On 11/29/2002 10:58:58 PM tug_slug wrote:
gogogadget posted this on the "Any thoughts Chip" subject.
Hope it helps
A company can end a plan on its own ownly if it has enough money to pay all benefits accrued by retired employees and those who are vested in the plan. Retired employees are not affected, but if you are an active employee, you will stop accumulating benefits the moment the plan ends. And your monthly benefit at retirement reflects the number of years you worked and your salary AT THE TIME THE the plan was terminated, even if you continue to work at the company years longer. You won't receive either monthly payment benefits or lump sum, however, until you reach the retirement age specefied in the plan.
The PBCS's maximum payout for a person retiring at age 65 under the single-employer plan may fully cover all people earning roughly less than $115k , under a typical benefit formula. Some early retirees, however, may not find their benefits quite so sweet. If you retire at age 60 instead of 65, for example, your benefit will be capped at a much lower figure.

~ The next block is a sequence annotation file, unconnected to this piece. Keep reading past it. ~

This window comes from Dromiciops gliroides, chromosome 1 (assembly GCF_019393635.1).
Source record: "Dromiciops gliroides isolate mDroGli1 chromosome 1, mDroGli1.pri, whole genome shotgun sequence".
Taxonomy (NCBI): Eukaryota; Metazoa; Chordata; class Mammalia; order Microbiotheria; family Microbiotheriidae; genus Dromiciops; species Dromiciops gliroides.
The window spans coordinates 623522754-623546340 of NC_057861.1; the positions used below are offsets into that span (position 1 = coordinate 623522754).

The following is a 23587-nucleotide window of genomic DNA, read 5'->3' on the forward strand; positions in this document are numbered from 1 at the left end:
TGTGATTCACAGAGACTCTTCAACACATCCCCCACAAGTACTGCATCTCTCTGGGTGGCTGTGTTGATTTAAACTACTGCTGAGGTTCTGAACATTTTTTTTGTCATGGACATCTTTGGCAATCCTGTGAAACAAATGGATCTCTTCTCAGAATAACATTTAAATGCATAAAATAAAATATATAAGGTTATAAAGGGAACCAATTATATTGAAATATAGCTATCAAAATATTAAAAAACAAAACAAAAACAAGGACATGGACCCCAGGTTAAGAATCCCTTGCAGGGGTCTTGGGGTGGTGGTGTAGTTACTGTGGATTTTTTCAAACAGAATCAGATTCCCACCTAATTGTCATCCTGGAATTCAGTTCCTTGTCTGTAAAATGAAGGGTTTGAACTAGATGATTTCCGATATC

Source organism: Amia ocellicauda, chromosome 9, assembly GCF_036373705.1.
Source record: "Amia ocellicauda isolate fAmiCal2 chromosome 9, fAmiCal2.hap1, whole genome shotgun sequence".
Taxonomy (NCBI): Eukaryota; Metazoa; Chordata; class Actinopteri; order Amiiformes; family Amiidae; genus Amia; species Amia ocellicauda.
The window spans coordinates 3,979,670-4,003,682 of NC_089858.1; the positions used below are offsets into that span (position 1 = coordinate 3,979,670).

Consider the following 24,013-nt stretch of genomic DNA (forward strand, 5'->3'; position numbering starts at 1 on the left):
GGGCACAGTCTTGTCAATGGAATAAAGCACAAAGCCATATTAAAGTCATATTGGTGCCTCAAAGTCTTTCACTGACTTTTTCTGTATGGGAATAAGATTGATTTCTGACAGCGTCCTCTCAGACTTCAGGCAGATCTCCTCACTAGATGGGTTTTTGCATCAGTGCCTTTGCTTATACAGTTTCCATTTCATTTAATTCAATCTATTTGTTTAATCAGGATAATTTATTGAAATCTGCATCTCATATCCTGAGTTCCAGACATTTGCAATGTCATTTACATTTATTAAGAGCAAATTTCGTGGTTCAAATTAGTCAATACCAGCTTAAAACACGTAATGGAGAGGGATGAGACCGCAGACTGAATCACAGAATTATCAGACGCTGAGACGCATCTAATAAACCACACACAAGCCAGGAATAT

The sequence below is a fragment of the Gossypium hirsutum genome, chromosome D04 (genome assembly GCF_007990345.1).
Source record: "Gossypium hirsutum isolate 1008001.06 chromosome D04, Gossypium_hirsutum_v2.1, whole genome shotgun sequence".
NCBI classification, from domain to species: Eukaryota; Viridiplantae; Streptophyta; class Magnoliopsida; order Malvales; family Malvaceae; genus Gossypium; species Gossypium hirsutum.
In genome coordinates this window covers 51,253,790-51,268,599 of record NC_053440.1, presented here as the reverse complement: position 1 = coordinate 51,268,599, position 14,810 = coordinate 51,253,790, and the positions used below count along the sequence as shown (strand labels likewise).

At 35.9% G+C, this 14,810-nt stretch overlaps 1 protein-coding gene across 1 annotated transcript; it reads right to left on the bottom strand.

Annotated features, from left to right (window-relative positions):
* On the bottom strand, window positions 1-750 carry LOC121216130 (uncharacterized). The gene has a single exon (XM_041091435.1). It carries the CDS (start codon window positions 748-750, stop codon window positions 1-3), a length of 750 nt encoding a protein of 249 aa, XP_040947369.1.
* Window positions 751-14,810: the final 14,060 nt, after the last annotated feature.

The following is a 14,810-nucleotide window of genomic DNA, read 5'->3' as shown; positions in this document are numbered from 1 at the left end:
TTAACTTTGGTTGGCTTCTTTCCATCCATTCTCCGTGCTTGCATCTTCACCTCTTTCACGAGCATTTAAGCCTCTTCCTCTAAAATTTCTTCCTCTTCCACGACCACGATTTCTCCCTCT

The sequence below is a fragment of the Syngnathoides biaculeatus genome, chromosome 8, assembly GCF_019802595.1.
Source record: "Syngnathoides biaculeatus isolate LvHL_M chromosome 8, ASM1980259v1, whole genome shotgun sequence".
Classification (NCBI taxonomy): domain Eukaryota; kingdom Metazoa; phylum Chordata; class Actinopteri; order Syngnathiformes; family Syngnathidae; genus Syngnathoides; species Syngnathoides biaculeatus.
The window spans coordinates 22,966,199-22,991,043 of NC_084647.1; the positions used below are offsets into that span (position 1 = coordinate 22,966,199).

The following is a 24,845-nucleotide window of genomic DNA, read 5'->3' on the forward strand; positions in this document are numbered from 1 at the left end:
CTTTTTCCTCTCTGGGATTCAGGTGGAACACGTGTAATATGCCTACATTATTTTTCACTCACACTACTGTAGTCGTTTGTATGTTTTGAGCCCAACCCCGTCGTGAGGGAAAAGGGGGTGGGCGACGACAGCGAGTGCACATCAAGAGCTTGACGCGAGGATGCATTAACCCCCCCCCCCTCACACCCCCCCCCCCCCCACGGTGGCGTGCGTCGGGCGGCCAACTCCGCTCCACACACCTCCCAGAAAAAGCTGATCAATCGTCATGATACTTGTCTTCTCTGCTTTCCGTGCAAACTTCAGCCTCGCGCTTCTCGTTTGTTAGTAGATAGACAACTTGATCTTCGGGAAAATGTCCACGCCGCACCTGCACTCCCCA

For multi-employer plans, usually the result of collective bargaining agreements, payments are much much lower.
Whats more, should the business clomate deteriorate, some corporations may go bankrupt or come under intense pressure to terminate their plans. Such an eventuality can affect those already retired and would prevent current employees from collecting any more at retirement than the amount they have already accumulated.
Consumer reports, October 2002 page 11 and 12
That is not 100% correct...
The pension plan can be terminated under "Distress Termination" if the pension plan's liabilities exceed it's assets. The plan may be terminated if the PBGC determines that it would be required to enable the company to pay it's debts and continue business.